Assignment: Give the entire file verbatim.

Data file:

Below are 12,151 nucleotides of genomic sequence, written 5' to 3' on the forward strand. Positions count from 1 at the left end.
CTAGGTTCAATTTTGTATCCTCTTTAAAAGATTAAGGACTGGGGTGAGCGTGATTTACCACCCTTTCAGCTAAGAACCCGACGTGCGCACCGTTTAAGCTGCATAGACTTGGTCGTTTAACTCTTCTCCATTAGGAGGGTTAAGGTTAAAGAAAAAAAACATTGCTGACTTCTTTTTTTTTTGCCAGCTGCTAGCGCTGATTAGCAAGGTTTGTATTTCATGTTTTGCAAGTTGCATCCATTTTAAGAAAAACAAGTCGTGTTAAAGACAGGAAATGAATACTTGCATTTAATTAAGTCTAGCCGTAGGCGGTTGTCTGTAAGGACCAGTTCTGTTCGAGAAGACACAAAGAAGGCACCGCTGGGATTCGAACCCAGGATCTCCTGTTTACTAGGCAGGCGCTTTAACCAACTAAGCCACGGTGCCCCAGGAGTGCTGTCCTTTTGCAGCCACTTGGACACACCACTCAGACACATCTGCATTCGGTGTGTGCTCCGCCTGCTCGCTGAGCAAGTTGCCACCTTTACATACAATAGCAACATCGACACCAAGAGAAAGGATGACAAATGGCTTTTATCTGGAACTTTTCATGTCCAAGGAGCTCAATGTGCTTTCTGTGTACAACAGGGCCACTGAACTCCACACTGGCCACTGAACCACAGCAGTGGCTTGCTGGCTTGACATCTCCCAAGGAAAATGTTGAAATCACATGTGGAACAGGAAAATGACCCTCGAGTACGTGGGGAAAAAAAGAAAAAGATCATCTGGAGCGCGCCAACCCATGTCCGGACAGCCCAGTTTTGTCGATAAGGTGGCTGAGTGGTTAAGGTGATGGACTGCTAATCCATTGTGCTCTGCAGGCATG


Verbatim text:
Below are 12,151 nucleotides of genomic sequence, written 5' to 3' on the forward strand. Positions count from 1 at the left end.
CTAGGTTCAATTTTGTATCCTCTTTAAAAGATTAAGGACTGGGGTGAGCGTGATTTACCACCCTTTCAGCTAAGAACCCGACGTGCGCACCGTTTAAGCTGCATAGACTTGGTCGTTTAACTCTTCTCCATTAGGAGGGTTAAGGTTAAAGAAAAAAAACATTGCTGACTTCTTTTTTTTTTGCCAGCTGCTAGCGCTGATTAGCAAGGTTTGTATTTCATGTTTTGCAAGTTGCATCCATTTTAAGAAAAACAAGTCGTGTTAAAGACAGGAAATGAATACTTGCATTTAATTAAGTCTAGCCGTAGGCGGTTGTCTGTAAGGACCAGTTCTGTTCGAGAAGACACAAAGAAGGCACCGCTGGGATTCGAACCCAGGATCTCCTGTTTACTAGGCAGGCGCTTTAACCAACTAAGCCACGGTGCCCCAGGAGTGCTGTCCTTTTGCAGCCACTTGGACACACCACTCAGACACATCTGCATTCGGTGTGTGCTCCGCCTGCTCGCTGAGCAAGTTGCCACCTTTACATACAATAGCAACATCGACACCAAGAGAAAGGATGACAAATGGCTTTTATCTGGAACTTTTCATGTCCAAGGAGCTCAATGTGCTTTCTGTGTACAACAGGGCCACTGAACTCCACACTGGCCACTGAACCACAGCAGTGGCTTGCTGGCTTGACATCTCCCAAGGAAAATGTTGAAATCACATGTGGAACAGGAAAATGACCCTCGAGTACGTGGGGAAAAAAAGAAAAAGATCATCTGGAGCGCGCCAACCCATGTCCGGACAGCCCAGTTTTGTCGATAAGGTGGCTGAGTGGTTAAGGTGATGGACTGCTAATCCATTGTGCTCTGCAGGCATG